“...for my greatest skill has been to want but little.”-Thoreau
I think a lot about a concept I call 'the hole in our hearts.' I think of this aching absence as one of the inviolable truths that make the human experience what it is, categorically unique from other life forms and intelligent beings. We are undeniably insatiable creatures. There is always more to be wanted and achieved. Happiness is painfully transient, especially in the world we find ourselves in today. The hole only seems to grow deeper and more treacherous as technology progresses and our basic needs are so easily met. My grandma would say something here about too much free time and idle hands being the devil's playground.
Life is a constant pendulum swing between valleys and peaks, grief and joy, beginnings and endings.
Each of us has an innermost hole that shows itself through our thoughts, feelings, and actions over time. We crave and use different things to fill or plug the hole temporarily. Relationships, attention seeking behavior, numbing agents like drugs and alcohol, food, seeking monetary or professional success, adrenaline, spiritual quests, religion itself...
In my generation, I see a recurring theme of people wanting to abandon their lives in totality- sell all of their shit and escape on adventure to an island or far off land where everything will definitely, suddenly make sense to them. Where they will find a permanent fix to this hole inside themselves. Yet, despite the glorification of travel or adventure as the key to happiness, the inner longing never goes away indefinitely...
I'm not judging the sentiment of seeking escape. I can't tell you how often I have felt painfully unfulfilled in my life; how many times I've used gratitude practices to try and remind myself of all the beautiful things I have achieved, the progress I've made, the love I've experienced. Even in the midst of good things happening, sometimes we feel a quiet voice inside asking is this enough? Is this really all that there is?
Besides relationships, I think I have used hiking and outdoor adventure as a usually-satisfying, temporary fix over the last couple of years. It's the only hobby I have ever held onto for this long without losing all interest. My friend Mark wrote a great blog about craving adventure recently, and he used the phrase "the rat that gnaws inside", which I love as a synonym for the hole in our hearts.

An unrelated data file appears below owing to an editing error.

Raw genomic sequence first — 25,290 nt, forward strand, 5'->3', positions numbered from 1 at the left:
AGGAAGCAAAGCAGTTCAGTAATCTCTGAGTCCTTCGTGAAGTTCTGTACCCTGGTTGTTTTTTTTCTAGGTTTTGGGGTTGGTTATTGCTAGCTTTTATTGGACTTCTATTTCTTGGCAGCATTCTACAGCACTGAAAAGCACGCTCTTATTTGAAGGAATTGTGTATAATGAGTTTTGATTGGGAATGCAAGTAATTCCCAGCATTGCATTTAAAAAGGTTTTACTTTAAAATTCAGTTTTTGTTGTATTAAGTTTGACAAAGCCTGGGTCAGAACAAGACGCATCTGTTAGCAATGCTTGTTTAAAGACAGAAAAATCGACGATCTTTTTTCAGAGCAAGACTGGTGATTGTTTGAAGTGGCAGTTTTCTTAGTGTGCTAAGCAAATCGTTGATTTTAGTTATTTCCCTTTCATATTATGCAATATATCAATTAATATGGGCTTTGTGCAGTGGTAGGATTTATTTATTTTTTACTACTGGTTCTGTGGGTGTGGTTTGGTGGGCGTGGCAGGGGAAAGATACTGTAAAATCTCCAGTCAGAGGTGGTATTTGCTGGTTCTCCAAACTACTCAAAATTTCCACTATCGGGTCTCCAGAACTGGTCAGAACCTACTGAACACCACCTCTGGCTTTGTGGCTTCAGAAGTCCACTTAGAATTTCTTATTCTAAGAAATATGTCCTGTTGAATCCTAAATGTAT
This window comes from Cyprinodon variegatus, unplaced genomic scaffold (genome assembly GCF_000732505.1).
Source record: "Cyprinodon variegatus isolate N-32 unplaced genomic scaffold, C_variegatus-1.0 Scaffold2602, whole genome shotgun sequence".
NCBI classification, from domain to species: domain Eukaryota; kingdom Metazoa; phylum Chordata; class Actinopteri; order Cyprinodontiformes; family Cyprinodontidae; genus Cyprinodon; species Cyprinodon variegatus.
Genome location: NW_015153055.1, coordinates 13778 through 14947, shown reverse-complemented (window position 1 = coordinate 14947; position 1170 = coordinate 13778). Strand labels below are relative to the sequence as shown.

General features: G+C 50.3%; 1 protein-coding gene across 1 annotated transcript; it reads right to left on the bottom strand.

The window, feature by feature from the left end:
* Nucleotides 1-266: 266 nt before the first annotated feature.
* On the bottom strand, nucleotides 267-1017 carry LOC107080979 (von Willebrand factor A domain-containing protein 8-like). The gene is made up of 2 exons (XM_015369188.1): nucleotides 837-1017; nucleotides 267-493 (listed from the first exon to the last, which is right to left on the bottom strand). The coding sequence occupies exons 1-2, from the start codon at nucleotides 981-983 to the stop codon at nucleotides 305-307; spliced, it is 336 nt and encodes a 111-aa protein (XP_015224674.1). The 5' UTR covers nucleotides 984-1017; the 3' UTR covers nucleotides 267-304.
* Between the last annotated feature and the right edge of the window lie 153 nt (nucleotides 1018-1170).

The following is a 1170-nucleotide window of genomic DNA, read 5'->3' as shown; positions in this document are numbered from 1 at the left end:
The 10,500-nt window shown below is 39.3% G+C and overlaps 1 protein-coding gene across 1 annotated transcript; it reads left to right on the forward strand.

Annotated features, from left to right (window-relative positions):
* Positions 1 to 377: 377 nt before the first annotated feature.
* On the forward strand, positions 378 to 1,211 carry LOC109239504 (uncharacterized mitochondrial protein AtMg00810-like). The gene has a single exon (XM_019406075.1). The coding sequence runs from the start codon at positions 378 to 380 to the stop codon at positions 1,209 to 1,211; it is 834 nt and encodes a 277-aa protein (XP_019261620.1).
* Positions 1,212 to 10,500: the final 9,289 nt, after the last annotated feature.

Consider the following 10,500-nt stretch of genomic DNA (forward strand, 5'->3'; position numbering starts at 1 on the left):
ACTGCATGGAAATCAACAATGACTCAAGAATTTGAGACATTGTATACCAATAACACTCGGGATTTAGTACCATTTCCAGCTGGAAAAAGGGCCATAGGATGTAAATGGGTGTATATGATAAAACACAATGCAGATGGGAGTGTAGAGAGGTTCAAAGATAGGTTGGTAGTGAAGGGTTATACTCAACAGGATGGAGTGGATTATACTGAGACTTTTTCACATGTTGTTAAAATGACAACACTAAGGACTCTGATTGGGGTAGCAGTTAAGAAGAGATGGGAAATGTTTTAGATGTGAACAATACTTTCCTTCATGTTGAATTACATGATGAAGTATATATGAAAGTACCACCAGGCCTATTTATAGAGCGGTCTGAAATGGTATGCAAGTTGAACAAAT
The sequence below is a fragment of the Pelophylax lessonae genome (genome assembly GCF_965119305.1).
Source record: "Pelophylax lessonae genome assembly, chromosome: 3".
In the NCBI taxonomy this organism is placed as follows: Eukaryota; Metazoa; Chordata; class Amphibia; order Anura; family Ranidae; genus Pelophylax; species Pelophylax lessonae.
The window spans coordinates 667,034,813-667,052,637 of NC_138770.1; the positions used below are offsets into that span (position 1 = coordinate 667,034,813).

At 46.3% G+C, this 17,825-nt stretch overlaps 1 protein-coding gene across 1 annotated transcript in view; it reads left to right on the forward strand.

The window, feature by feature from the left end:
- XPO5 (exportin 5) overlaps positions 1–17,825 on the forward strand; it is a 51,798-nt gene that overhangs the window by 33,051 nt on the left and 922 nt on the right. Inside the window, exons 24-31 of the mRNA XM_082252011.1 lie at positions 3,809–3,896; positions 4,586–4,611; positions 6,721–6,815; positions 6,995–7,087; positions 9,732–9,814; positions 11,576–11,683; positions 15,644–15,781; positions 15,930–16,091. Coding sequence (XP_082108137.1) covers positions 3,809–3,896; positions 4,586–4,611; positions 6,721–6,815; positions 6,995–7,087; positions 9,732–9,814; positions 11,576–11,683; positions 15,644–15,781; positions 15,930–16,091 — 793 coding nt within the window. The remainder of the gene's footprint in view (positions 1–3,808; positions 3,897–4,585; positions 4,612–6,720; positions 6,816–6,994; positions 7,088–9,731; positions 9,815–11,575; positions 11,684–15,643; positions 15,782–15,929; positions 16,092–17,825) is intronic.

Throughout our time here on the third planet from the sun, we are blessed with experiences that fill us with extreme joy and satisfaction, and moments (if not months) that charge our energy and make us feel vibrantly alive. Falling in love is a perfect representation of this, as well as the inevitable nature of change and the pendulum swing that life goes through. Not all love ends, but it often changes drastically and sometimes gets set aside in the pursuit of something, or someone....else? different? More.
I recently started delving back into a past interest in Buddhism that (like most things) has waxed and waned for me. Something that really resonates with me though is the concept of the Four Noble Truths. The idea of insatiable desire as suffering makes sense to me in many ways. I'm going to share the basic tenants below.
[Disclaimer: There are monks who spend a lifetime disseminating these four ideas and the eight-fold path. What follows is very much a light summary.]
The Four Noble Truths:
1. Life is "Suffering" -Dukkha- Happiness is transitory. Psychological suffering is especially prominent in our human life. Ultimately life is fleeting.
2. The cause of Suffering -Samudaya- is desire, craving, attachment, and holding on to things and experiences that are impermanent
3. The cessation of suffering -Nirhodha- through relinquishment of desires and cravings
4. The method, or path, to end Suffering-Magga
There is a lot of modern discussion about the context and translation of the first Noble Truth. I certainly don't mean to argue that all of life is constant pain. More that absolutely everything-good and bad-is impermanent, and this is a harsh fact that takes so much time (lifetimeS?) to accept. Transitions and endings are inescapable. As with most difficult truths, I think it's a three step forward, two steps back quest to acceptance. You can think you've made peace with this until a job, or friendship, or even a life abruptly and unjustly comes to an end.
Honestly the fucking best we can do, little by little, is to aim for less attachment and expectation. It just happens to be one of those things that is easier said than done. Still...the human will is so powerful, and If I didn't believe that the long, slow road of improvement was possible, I would have no reason to seek the highest version of myself.
"The student eventually finds there is no way at all to not desire. Even desiring not to desire is desiring. Even trying to accept oneself is a way of trying to escape from oneself because one hopes psycho-therapeutically that by accepting yourself you will get rid of your nasty symptoms. So you are not accepting them." -Alan Watts